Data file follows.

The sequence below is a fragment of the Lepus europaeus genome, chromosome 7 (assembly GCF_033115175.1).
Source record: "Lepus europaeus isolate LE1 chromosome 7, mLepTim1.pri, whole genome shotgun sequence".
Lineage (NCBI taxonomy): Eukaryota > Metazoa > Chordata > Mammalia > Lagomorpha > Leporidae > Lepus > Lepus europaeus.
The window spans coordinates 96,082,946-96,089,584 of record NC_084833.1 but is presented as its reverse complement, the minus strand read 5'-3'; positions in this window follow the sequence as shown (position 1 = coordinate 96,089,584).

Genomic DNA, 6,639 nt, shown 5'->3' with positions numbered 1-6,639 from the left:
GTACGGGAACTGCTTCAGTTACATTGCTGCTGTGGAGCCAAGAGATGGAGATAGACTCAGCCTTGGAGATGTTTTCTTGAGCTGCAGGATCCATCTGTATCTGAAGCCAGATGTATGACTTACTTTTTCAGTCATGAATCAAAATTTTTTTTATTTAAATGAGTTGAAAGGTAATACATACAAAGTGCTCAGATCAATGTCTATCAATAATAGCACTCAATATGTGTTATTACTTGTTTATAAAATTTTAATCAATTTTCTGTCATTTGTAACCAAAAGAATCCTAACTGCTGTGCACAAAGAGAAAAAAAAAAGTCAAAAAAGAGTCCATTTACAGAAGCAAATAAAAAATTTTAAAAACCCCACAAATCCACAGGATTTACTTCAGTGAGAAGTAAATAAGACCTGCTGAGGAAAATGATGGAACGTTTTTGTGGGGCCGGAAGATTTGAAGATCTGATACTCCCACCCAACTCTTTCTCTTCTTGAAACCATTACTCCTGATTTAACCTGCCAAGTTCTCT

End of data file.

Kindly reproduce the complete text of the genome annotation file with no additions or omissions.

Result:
The sequence below is a fragment of the Lepus europaeus genome, chromosome 7 (assembly GCF_033115175.1).
Source record: "Lepus europaeus isolate LE1 chromosome 7, mLepTim1.pri, whole genome shotgun sequence".
Lineage (NCBI taxonomy): Eukaryota > Metazoa > Chordata > Mammalia > Lagomorpha > Leporidae > Lepus > Lepus europaeus.
The window spans coordinates 96,082,946-96,089,584 of record NC_084833.1 but is presented as its reverse complement, the minus strand read 5'-3'; positions in this window follow the sequence as shown (position 1 = coordinate 96,089,584).

Genomic DNA, 6,639 nt, shown 5'->3' with positions numbered 1-6,639 from the left:
GTACGGGAACTGCTTCAGTTACATTGCTGCTGTGGAGCCAAGAGATGGAGATAGACTCAGCCTTGGAGATGTTTTCTTGAGCTGCAGGATCCATCTGTATCTGAAGCCAGATGTATGACTTACTTTTTCAGTCATGAATCAAAATTTTTTTTATTTAAATGAGTTGAAAGGTAATACATACAAAGTGCTCAGATCAATGTCTATCAATAATAGCACTCAATATGTGTTATTACTTGTTTATAAAATTTTAATCAATTTTCTGTCATTTGTAACCAAAAGAATCCTAACTGCTGTGCACAAAGAGAAAAAAAAAAGTCAAAAAAGAGTCCATTTACAGAAGCAAATAAAAAATTTTAAAAACCCCACAAATCCACAGGATTTACTTCAGTGAGAAGTAAATAAGACCTGCTGAGGAAAATGATGGAACGTTTTTGTGGGGCCGGAAGATTTGAAGATCTGATACTCCCACCCAACTCTTTCTCTTCTTGAAACCATTACTCCTGATTTAACCTGCCAAGTTCTCT